Good morning, readers.
DART rider Alexander Grgurich, who regular sends good transit-related reading the bus blog‘s way, was himself featured in an editorial in the Sunday Des Moines Register as an example of one of the growing number of Greater Des Moines residents who choose to take the bus or ride their bike instead of driving a car. Click here to read “Transportation: A matter of choice” by Rox Laird.
If you dare venture into the online comments section, you’ll find a side debate about the costs of living in the suburbs versus living downtown, as Grgurich does. Any regular viewer of HGTV knows the sticker price of homes is generally lower in the suburbs than they are on homes closer to the city core. However, that doesn’t take into account the cost of transportation.
Into this debate comes the Center for Neighborhood Technology, which, together with the Center for Transit Oriented Development, developed a “Housing and Transportation Index” to quantify the effect of transportation costs on the affordability of housing choices. While their conclusions shouldn’t surprise anyone — generally, that housing costs go down, and transportation costs go up, the farther the locations are from urban centers — their data make great online maps.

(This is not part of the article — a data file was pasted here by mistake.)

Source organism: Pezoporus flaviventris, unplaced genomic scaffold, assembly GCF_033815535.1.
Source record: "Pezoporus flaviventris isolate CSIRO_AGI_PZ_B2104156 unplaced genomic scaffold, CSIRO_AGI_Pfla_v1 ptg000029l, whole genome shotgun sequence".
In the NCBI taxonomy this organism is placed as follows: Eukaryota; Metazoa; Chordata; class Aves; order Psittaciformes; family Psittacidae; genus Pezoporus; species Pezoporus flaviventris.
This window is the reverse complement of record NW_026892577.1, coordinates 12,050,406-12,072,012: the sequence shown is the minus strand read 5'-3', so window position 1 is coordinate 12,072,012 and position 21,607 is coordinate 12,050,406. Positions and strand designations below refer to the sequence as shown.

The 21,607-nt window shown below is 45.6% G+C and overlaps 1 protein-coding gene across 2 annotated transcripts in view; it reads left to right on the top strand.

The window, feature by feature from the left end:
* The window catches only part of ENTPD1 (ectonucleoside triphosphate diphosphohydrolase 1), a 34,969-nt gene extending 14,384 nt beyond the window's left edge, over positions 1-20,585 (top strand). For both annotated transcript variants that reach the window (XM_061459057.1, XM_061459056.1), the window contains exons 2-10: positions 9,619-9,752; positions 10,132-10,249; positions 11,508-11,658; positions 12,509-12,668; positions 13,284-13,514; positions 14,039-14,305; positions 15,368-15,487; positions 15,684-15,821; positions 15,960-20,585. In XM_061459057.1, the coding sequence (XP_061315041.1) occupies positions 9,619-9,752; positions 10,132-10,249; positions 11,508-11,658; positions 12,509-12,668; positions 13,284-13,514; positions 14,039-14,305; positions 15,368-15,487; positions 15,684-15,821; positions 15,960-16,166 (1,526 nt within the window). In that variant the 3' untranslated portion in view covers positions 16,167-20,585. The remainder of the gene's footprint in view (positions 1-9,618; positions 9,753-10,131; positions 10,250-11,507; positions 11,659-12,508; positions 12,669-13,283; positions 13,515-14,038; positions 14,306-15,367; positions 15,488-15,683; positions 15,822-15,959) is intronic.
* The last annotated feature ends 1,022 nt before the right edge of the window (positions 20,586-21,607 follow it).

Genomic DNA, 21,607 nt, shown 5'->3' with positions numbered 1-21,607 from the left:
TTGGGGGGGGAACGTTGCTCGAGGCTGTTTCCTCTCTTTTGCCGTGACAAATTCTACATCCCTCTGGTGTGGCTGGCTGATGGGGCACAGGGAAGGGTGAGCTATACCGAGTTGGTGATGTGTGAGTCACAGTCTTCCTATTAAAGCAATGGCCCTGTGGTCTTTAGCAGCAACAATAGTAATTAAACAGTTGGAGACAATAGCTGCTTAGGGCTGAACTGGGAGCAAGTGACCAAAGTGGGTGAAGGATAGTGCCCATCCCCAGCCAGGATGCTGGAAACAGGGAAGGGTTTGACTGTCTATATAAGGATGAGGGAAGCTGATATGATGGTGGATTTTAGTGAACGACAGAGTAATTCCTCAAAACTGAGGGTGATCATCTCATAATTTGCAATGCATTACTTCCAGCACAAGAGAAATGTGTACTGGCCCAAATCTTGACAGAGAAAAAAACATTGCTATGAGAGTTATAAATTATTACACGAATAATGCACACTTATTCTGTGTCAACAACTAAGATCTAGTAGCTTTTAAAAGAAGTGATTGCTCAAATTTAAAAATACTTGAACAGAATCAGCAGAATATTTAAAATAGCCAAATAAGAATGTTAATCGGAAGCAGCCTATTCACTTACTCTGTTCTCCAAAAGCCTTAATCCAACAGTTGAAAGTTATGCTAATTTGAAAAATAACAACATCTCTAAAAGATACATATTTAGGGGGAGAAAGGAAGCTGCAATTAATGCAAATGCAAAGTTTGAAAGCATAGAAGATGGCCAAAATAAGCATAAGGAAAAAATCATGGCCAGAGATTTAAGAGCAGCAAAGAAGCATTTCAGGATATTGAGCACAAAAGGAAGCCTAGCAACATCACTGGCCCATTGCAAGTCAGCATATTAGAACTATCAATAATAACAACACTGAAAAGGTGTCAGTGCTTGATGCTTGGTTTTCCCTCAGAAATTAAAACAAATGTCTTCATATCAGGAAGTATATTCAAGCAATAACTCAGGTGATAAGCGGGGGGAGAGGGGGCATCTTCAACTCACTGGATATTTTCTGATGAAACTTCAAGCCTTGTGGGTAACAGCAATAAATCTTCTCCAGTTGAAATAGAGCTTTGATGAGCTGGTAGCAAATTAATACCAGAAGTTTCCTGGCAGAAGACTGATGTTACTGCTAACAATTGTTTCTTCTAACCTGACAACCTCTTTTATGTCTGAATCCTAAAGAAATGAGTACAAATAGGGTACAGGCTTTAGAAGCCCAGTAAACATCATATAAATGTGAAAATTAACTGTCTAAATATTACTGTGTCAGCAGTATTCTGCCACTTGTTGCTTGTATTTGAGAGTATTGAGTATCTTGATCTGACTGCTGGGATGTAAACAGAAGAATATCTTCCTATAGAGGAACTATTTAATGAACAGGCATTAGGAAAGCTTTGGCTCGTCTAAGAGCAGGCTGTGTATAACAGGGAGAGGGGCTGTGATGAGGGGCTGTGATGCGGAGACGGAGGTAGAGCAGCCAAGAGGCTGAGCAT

Two places to play:
- http://abogo.cnt.org/, a site geared more toward consumers.
- http://htaindex.cnt.org/, a more comprehensive site for data geeks.
Here’s a screenshot from the former, showing residents’ average monthly transportation costs by location. (That’s your editor’s house in Windsor Heights, which according to this index enjoys lower than average transportation costs.)
And here are two screenshots from the latter, showing “affordable housing” in Central Iowa. The first shows housing costs alone as a percentage of income:
The second shows both housing and transportation costs as a percentage of income: